City of Bastrop v. Steven Harris (Affirmed)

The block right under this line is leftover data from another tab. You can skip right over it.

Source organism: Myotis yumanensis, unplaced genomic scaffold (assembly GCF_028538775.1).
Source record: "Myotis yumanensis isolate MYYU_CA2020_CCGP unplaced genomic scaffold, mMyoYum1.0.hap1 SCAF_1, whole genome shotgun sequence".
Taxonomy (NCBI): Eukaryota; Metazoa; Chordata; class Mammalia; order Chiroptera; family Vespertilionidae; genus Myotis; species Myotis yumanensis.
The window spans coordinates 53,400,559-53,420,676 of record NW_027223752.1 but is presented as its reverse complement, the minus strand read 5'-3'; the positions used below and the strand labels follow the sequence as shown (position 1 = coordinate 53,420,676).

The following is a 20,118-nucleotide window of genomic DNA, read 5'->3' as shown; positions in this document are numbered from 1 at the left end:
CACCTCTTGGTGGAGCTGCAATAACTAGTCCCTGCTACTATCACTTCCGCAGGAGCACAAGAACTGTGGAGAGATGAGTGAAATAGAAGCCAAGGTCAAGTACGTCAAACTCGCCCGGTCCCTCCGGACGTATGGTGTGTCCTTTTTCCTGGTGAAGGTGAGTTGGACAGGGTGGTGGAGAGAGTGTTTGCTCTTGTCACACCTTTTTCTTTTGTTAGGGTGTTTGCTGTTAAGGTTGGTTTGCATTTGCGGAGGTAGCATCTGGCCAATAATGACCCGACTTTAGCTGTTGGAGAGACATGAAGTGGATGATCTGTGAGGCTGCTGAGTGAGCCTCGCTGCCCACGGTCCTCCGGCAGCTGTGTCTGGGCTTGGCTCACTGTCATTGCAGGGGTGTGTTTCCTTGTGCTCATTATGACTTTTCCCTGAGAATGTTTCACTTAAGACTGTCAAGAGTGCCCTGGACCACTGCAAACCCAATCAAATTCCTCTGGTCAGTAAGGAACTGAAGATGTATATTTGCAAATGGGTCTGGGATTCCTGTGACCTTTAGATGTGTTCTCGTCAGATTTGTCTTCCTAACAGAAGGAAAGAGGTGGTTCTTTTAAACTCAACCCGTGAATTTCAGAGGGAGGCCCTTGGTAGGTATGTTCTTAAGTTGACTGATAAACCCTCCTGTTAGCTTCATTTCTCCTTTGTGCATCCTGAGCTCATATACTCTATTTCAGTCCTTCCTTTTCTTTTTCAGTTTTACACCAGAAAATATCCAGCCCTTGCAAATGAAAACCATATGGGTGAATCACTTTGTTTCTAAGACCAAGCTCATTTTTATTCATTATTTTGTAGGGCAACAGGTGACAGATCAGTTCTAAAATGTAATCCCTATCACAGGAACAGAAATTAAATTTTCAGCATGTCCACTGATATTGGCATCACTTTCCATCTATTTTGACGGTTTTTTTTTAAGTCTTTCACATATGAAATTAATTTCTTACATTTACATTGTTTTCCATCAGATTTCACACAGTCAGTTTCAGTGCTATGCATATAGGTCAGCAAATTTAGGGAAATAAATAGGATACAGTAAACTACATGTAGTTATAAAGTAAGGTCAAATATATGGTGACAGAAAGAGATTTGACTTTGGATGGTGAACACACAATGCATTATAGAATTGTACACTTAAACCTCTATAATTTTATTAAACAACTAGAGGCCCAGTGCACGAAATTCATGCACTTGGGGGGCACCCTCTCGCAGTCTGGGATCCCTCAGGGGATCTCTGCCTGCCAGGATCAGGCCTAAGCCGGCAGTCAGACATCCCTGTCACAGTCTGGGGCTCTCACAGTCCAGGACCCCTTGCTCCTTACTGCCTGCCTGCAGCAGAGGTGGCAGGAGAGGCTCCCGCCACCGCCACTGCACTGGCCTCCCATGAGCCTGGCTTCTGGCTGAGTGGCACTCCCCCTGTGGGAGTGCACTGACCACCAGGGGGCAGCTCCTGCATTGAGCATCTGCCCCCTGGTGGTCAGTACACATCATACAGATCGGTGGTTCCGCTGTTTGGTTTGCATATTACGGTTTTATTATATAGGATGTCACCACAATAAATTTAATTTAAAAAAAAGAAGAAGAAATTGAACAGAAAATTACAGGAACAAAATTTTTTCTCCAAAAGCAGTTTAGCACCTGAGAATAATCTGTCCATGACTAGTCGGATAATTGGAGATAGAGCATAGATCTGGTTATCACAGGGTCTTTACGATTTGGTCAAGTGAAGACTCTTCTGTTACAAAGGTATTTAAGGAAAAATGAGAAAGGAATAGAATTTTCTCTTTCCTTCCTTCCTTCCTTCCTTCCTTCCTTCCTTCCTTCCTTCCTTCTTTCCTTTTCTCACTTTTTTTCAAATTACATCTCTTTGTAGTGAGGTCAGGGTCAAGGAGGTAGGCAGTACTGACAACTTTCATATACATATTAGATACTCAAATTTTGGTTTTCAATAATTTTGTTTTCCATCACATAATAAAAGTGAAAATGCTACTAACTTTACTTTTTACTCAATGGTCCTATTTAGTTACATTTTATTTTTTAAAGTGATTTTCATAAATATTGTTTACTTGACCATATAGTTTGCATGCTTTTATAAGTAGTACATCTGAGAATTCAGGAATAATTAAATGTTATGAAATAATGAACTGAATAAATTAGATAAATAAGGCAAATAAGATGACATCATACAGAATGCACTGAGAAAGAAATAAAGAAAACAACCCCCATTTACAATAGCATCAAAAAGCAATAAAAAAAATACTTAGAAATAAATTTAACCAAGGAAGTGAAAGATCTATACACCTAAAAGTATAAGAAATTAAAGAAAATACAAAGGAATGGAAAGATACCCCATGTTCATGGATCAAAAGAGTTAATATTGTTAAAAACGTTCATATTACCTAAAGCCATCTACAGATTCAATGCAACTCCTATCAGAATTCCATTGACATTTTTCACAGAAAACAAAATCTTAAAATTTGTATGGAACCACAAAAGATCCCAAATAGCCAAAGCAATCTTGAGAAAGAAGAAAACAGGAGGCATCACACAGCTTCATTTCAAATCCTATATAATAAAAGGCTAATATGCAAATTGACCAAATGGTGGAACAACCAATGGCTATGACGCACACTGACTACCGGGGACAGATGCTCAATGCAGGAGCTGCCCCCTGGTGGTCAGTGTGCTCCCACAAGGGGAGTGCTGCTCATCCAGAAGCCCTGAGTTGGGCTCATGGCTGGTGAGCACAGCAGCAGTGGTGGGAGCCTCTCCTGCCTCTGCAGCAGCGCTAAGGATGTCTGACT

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Judgment rendered June 22, 2016. Application for rehearing may be filed within the delay allowed by Art. 2166, La. C.C.P. NO. 50,727-WCA COURT OF APPEAL SECOND CIRCUIT STATE OF LOUISIANA * **** CITY OF BASTROP Plaintiff-Appellant Versus STEVEN HARRIS Defendant-Appellee * **** Appealed from the Office of Workers Compensation, District 1E Parish of Ouachita, Louisiana Trial Court No. 1501716 Brenza Irving Jones Workers’ Compensation Judge * **** JOHNNY R HUCKABAY, II Counsel for Appellant LOUISIANA MUNICIPAL RISK MANAGEMENT CURTIS DANIEL STREET Counsel for Appellee * **** Before BROWN, CARAWAY and STONE, JJ. STONE, J. This action arises out of the Office of Workers’ Compensation Court, District 01E, Ouachita Parish, Judge Brenza Irving Jones presiding. The City of Bastrop appeals the judgment of the workers’ compensation judge which sustained Steven Harris’ peremptory exception of res judicata. For the following reasons, we affirm. FACTS AND PROCEDURAL HISTORY On June 1, 2001, Steven Harris (“Harris”) was injured during an accident arising out of and in the course of his employment as a fireman with the City of Bastrop (“Bastrop”).1 In connection with Harris’ knee injury, Bastrop paid Harris workers’ compensation under total temporary disability and thereafter, supplemental earnings benefits (“SEBs”). Due to the statutory five hundred and twenty (520) week maximum,2 the benefits terminated on May 31, 2012.3 On September 8, 2011, Harris filed a Louisiana Department of Labor Form 1008 against Bastrop alleging his workers’ compensation rate was incorrect and he was being underpaid.4 Bastrop answered the suit and filed a reconventional demand claiming, among other things, it made SEB payments in excess of 520 weeks and was entitled to recover the overpayment. After considering the evidence and testimony presented at trial, the Workers’ Compensation Judge (“WCJ”) denied Harris’ claim that he had received insufficient benefits. Instead, the WCJ found Bastrop’s adjuster incorrectly calculated Harris’ qualified 1 La. R.S. 23:1031 La. R.S. 23:1221 3 Bastrop asserts SEBs were paid through May 31, 2012. Harris asserts SEBs were paid through October 1, 2012. 4 Harris also alleged to be permanently and totally disabled and made a claim for penalties and attorney’s fees. 2 monthly payment amount, which resulted in Harris being overpaid $4,368.005 in SEBs. Bastrop’s reconventional demand was dismissed.6 On January 14, 2015, this court affirmed the WCJ’s ruling. Harris v. City of Bastrop, 49,534 (La. App. 2d Cir. 1/14/15), 161 So. 3d 948. On March 17, 2015, Bastrop filed, in a separate suit, a petition with the Office of Workers’ Compensation seeking recovery of the $4,368.00 overpayment. In response to the petition, Harris filed peremptory exceptions of res judicata and prescription. In support of his exception of res judicata, Harris argued Bastrop was obligated to bring its claim for reimbursement in the prior proceedings; however, since it failed to successfully do so, Bastrop was now precluded from pursuing reimbursement in a separate action. Bastrop claimed its present reimbursement cause of action was derived from a different transaction or occurrence --- one that did not arise until the WCJ ruled Bastrop overpaid due to an error in how the benefits were calculated. Bastrop averred there was no way it could have known of the miscalculation prior to the WCJ’s ruling, and therefore, there was no way it could have previously asserted the claim. After the hearing on the exceptions, the WCJ granted the peremptory exception of res judicata and dismissed Bastrop’s suit.7 The WCJ applied La. C.C.P. art. 1061(B) and determined Bastrop’s claim for reimbursement The court also denied Harris’ claim for total and permanent disability. Bastrop failed to obtain court approval to file the reconventional demand and therefore the filing was deemed an absolute nullity and was dismissed by the trial court. It should also be noted that Bastrop’s reconventional demand for overpayment was based on its allegation (which Bastrop subsequently admitted was incorrect) that the overpayment was a result of Bastrop making payments in excess of the statutory 520 weeks. 5 6 7 The WCJ did not render a ruling as to the peremptory exception of prescription. 2 should have been brought during the original litigation. Bastrop now appeals the ruling of the WCJ. DISCUSSION Bastrop argues the WCJ erred in granting Harris’ peremptory exception of res judicata and denying Bastrop’s $4,368.00 reimbursement claim. Bastrop argues this cause of action was not available to the parties until January 14, 2015 when this Court upheld the trial court’s ruling. Bastrop further asserts this action did not arise from the same transaction or occurrence of the initial suit. Accordingly, Bastrop contends its suit is not precluded by the application of res judicata. Conversely, Harris asserts the WCJ did not err in granting the peremptory exception of res judicata. He contends his initial suit and Bastrop’s second suit arose from the same transaction or occurrence, specifically the workers’ compensation benefits. Harris maintains if Bastrop believed it had overpaid funds, it was obligated to bring its reimbursement claim as a compulsory reconventional demand in the initial litigation and its failure to properly do so now bars Bastrop from pursuing any reimbursement claim. The standard of review of a ruling sustaining an exception of res judicata is manifest error when the exception is raised prior to the case being submitted and evidence is received from both parties. Jones ex rel. Jones v. GEO Group, Inc., 2008-1276 (La. App. 3d Cir. 4/1/09), 6 So. 3d 1021. The res judicata effect of a prior judgment is a question of law that is reviewed de novo on appeal. Alpine Meadows, L.C. v. Winkler, 49,490 (La. App. 2d Cir. 12/10/14), 154 So. 3d 747, writ denied, 2015-0292 (La. 4/24/15), 169 3 So. 3d 357. The party urging the exception bears the burden of proving its essential elements by a preponderance of the evidence. If there is any doubt as to its applicability, the exception must be overruled. Eddens v. Exceptional Client Care, LLC, 48,747 (La. App. 2d Cir. 2/26/14), 135 So. 3d 784. Res judicata ensures the finality of judgments and prevents litigation of all grounds for, or defenses to, recovery that were previously available to the parties, regardless of whether they were asserted or determined in the prior proceeding. Paradise Village Children’s Home, Inc. v. Liggins, 38,926 (La. App. 2d Cir. 10/13/04); 886 So. 2d 562, writ denied, 2005-0118 (La. 2/4/05), 893 So. 2d 884. This doctrine serves public policy interests by promoting judicial efficiency and fairness between the parties. Wagoner v. Chevron USA, Inc., 48,119 (La. App. 2d Cir. 7/24/13), 121 So. 3d 727, writs denied, 2013-2037 (La. 11/15/13), 126 So. 3d 470, 2013-2041 (La. 11/15/13), 126 So. 3d 471, 2013-2466 (La. 11/15/13), 126 So. 3d 473, and 2013-2272 (La. 11/15/13), 129 So. 3d 523. It also promotes the final resolution of disputes. Hawthorne v. Couch, 41,603 (La. App. 2d Cir. 12/20/06), 946 So. 2d 288, writ not considered, 2007-0173 (La. 3/16/07), 952 So. 2d 685. Under Louisiana’s res judicata statute, if a judgment is in favor of the defendant, all causes of action existing at the time of final judgment arising out of the transaction or occurrence that is the subject matter of the litigation are extinguished and the judgment bars a subsequent action on those causes of action. La. R.S. 13:4231. Moreover, a judgment in favor of either the plaintiff or the defendant is conclusive, in any subsequent action between 4 them, with respect to any issue actually litigated and determined if its determination was essential to the judgment. La. R.S. 13:4231. The Louisiana res judicata law encompasses both claim and issue preclusion. Five N Company, L.L.C. v. Stewart, 02-0181 (La. App. 1st Cir. 7/2/03), 850 So. 2d 51. In Burguieres v. Pollingue, 02-1385 (La. 2/25/03), 843 So. 2d 1049, 1052, 1053 the Louisiana Supreme Court established the five prerequisites for a finding of res judicata under the provisions of La. R.S. 13:4231: (1) the judgment is valid; (2) the judgment is final; (3) the parties are the same; (4) the cause or causes of action asserted in the second suit existed at the time of the final judgment in the first litigation; and (5) the cause or causes of action asserted in the second suit arose out of the transaction or occurrence that was the subject matter of the first litigation. After applying the Burguieres five-part test to the facts of this case, this court holds Bastrop’s suit for reimbursement is precluded under the principles of res judicata. It is indisputable the judgment upon which Bastrop’s res judicata claim is based is valid, final, and the parties are the same. Accordingly, the first three Burguieres requirements have been satisfied. The fourth requirement is the cause or causes of action asserted in this case existed at the time of the final judgment of the first litigation. Implicit in this concept is the principle that a party had the opportunity to raise a claim in the first adjudication, but failed to do so. Ken Lawler Builders, Inc. v. Delaney, 36,865 (La. App. 2 Cir. 3/5/03), 840 So. 2d 672, 674. This Court finds this requirement is also satisfied. It was Bastrop’s adjuster who 5 determined the premium to be disbursed to Harris each month. These amounts were issued through October 1, 2012, all before the judgment in the initial suit became final. Consequently, any claim of reimbursement available to Bastrop existed prior to the judgment becoming final. As noted by the WCJ, the cause of action arose when Bastrop’s adjuster incorrectly calculated the amount of benefits and overpayments were made to Harris based on this miscalculation. Bastrop’s argument that the cause of action arose when the WCJ found the calculation error is not only erroneous, but is almost farcical, to say the least. Finally, the fifth requirement is likewise satisfied. The cause or causes of action asserted in the second action arose out of the transaction or occurrence that was the subject matter of the first litigation. In the “first litigation” Harris alleged the underpayment of benefits. Harris’ cause of action stemmed from being injured during an accident that arose out of and in the course of his employment, which resulted in him receiving the benefits. Not only does Bastrop’s second suit arise from this same transaction or occurrence, but also it asserts a cause of action that was originally raised in the first suit, namely the reconventional demand for reimbursement of overpayment. It is of no consequence that the reconventional demand was subsequently dismissed for procedural reasons. It is merely notable that the cause of action was available and raised during the first litigation. Assuming Bastrop’s second suit is based upon a different ground, which this court repudiates, this fact is inconsequential in the application of res judicata. The central inquiry is not whether the second action is based on 6 the same cause or causes of action, but whether the second action asserts a cause of action which arises out of the transaction or occurrence which was the subject matter of the first action. La. R.S. 13:4231, Official Revision Comment (a). Clearly, Bastrop’s cause of action for reimbursement arises out of Harris’ workers’ compensation claim in the first proceeding. Consequently, Bastrop’s second suit and Harris’ initial suit arise from the same transaction or occurrence. Although this Court has determined the Burguieres, supra requirements of res judicata are applicable to this proceeding, it is necessary to examine the statutory exceptions to res judicata enumerated in La. R.S. 13:4232. La. R.S. 13:4232 provides: A. A judgment does not bar another action by the plaintiff: (1) When exceptional circumstances justify relief from the res judicata effect of the judgment; (2) When the judgment dismissed the first action without prejudice; or, (3) When the judgment reserved the right of the plaintiff to bring another action. In Terrebonne Fuel & Lube, Inc. v. Placid Refining Co., 95-0654 (La. 1/16/96), 666 So. 2d 624 the Louisiana Supreme Court cited as examples of exceptional circumstances found in the Restatement (Second) of Judgments, § 26 (1982), pp. 233–34: (a) where the parties have agreed that the plaintiff may split his claim, or the defendant has acquiesced therein; (b) the court in the first action has expressly reserved the plaintiff's right to maintain the second action; (c) there are restrictions on the subject matter jurisdiction of the courts; (d) the judgment in the first action was plainly inconsistent with the fair and equitable implementation of a statutory or constitutional scheme; (e) for policy reasons; or (f) it is clearly and convincingly shown that the 7 policies favoring preclusion of a second action are overcome for extraordinary reasons. While Terrebonne was decided under federal law, the Louisiana Supreme Court noted in a footnote that the 1991 amendment adding La. R.S. 13:4232, “was also enacted to include similar exceptions ...” Oliver v. Orleans Par. Sch. Bd., 2014-0329 (La. 10/31/14), 156 So. 3d 596, 611-19, cert. denied, 135 S. Ct. 2315, 191 L. Ed. 2d 979 (2015). We find none of the aforementioned factors present in this case. Furthermore, the judgment dismissing the first suit was with prejudice and there was no reservation of rights to bring another action. Accordingly, we find the trial court’s dismissal of Bastrop’s claim on the exception of res judicata to be correct and the judgment is affirmed. In light of this ruling and because the trial court never ruled on the issue of prescription, we pretermit any discussion on this exception. CONCLUSION For the foregoing reasons, the ruling of the WCJ is affirmed. The appellant court costs in the amount of $574.36 are to be paid by the City of Bastrop in accord with La. R.S. 13:5112. AFFIRMED. 8